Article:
Cheaper TV isn’t new to Canada. Vidéotron did it in Québec, and now Bell has it wherever it or Telus have coverage. Their brand Virgin, too. The cost is $1 per hour, and assume for the benefit of the doubt that 1 hour = 1 GB. If i were to stream that same GB for non-Bell TV video, i would pay $30 for 6 GB, or $5 per GB. Of course, that’s a promotional price! Normally, their prices for 1 GB are simply ridiculous and non-affordable for regular use.

  2. Paul says:

    Go figure…..why am I not surprised…..

    Paul

  3. Leafs GM? says:

    Im kinda curious as to why you area customer with a company that you write about to mis informed Canadians that dont realize there are Indie ISP options out there im new to this sight so sorry if you have a valid reason that you support there caps and gauging by being a customer I myself am a Rogers wireless customer 🙁 and have been for 13 years even when I drove north of hwy 7 and barely got signal ever and I lived north of hwy 7 but when my contracts up this time im not getting a new phone with them I always had great customer support but Nadmir Mohamed or if you in his entourage then Moham is running this once i believe respectable company into the likes of the Toronto Maple Leafs or Nortel its time for change in the Rogers top offices. And its not like he’ll be unemployed for to long just as Burkes plan is starting to fall in place MLSE will need a replacement before he makes the Leafs a succesful franchise.

    Say no to Bill C-10 cuz unless you never downloaded a song, then you would be an ex con.
    (Mandatory minimum jailtime sentences for first time theft under $5000 offenders no exceptions) Google “Bill C-10” to see Canadas demise. They’ll be able to track and spy to get you in a cell to die,even for just petty theft under five, im kinda scared im gunna go cry, cuz i hear Bubbas a pretty mean guy, with atleast 12 inches on his right thigh, I wish i knew Canada got Spotify

Search This Site:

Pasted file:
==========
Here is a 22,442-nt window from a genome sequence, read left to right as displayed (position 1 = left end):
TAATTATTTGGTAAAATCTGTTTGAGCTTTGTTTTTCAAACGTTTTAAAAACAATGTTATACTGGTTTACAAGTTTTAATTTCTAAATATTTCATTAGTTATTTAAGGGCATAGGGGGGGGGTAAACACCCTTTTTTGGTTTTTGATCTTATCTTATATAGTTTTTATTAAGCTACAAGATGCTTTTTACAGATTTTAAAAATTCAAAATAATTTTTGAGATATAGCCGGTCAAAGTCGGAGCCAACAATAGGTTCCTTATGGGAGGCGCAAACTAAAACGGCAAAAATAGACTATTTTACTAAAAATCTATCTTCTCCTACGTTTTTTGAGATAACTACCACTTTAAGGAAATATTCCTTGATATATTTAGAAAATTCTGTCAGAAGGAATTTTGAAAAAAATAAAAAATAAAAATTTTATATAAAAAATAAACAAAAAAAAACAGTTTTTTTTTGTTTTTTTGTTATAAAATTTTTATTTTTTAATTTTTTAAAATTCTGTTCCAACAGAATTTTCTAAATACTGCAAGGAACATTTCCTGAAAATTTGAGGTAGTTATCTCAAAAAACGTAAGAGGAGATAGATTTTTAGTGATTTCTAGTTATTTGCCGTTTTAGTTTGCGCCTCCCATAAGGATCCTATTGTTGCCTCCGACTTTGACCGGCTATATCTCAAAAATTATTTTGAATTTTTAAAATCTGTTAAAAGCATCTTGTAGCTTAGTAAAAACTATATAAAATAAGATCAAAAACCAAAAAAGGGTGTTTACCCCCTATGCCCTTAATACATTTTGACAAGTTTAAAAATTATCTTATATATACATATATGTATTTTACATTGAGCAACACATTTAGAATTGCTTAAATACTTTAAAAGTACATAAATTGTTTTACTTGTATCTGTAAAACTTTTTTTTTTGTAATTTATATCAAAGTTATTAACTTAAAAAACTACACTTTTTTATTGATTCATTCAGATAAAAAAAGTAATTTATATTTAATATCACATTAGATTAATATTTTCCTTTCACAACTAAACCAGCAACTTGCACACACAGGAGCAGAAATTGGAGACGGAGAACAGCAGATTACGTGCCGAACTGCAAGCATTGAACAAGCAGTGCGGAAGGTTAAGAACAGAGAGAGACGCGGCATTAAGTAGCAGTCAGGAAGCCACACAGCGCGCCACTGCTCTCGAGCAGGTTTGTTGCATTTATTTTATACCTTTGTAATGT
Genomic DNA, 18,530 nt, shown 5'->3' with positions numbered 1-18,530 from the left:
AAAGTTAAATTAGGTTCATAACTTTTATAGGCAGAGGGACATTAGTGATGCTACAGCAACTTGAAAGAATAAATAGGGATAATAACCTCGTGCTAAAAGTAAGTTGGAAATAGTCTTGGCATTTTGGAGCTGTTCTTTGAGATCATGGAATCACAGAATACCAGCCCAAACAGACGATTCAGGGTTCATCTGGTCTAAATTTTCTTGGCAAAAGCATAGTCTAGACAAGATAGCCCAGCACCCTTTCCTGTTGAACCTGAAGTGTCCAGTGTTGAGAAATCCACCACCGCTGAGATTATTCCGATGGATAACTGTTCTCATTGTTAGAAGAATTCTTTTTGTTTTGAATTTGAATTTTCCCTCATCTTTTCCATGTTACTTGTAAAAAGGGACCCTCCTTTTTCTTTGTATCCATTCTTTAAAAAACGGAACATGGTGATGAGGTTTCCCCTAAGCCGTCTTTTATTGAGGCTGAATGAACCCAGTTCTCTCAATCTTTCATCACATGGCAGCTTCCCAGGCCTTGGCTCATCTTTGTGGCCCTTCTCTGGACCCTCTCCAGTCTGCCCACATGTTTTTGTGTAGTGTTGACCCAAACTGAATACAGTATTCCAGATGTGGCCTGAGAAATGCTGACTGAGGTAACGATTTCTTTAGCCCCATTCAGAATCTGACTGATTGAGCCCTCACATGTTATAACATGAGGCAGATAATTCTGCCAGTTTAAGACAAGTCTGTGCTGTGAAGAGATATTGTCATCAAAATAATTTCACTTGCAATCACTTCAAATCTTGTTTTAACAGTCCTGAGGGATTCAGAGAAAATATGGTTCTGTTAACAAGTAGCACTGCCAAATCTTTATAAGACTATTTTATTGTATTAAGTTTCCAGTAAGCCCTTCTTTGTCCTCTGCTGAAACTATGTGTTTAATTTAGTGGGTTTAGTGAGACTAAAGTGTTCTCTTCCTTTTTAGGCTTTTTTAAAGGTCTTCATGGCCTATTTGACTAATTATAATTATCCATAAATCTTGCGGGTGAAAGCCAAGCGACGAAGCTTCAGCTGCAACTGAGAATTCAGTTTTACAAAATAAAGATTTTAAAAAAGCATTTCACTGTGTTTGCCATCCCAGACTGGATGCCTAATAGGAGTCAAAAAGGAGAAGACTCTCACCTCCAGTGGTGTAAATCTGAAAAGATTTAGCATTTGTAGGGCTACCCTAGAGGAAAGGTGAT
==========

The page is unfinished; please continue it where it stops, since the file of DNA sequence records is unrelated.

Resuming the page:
Contributions:

Recent Comments:

  • bern jenkins: Good commentary . I loved the points - Does anyone know if I would be able to find a fillable a form form to fill in ?...
  • jennifer: Horrific customer service. But don't worry, I was assured I'd have a technician come fix my internet a week from today. :/...
  • Kyle: It has nothing to do with consumer choice on broadband. It has to do with unelected bureaucrats in the FCC, who are not accountable to congress (the p...
  • Bryan: I would never support anyone who directly or indirectly would want to limit consumer choices for internet. If a municipality can provide faster and c...
  • Kyle: The FCC is not a federal court. They should not be able to overturn state or local law. This has nothing to do with municipal broadband. It has to do ...
  • Johanna D.: Moved out of state for my job in March, was waiting for a final verizon bill, and received 3 bills from fronteir all dated the same day with different...
  • Clinton Kirk: It's not that Sen. Cruz is against the expansion of Broadband in growing communities. The issue is that it should be the States decision and not some...
  • Dahlia: If you do let me know, I will join. They try to say I used 865GB in one month and charged me an extra 20$ for overages. That is BS, there is no way in...
  • Sherice Cuadra: Timely article ! I learned a lot from the facts - Does anyone know if my business might be able to grab a blank a form copy to work with ?...
  • Ethan: A few months ago, TWC gave me a quote for $23,268 for 12 (!) pole permits and about 1600 feet of cable, even though there's a line only 5 poles and 80...
  • Mark: My ailing 85-yo mother, who lives in Yucaipa, CA, has been completely without phone service for almost A WHOLE MONTH now!!! She cannot call her doctor...
  • Raymundo: Us simple folk in FL can only dream of being as smart as you, Joe. Thank you for taking the time to explain things to us so we can understand them....

Your Account: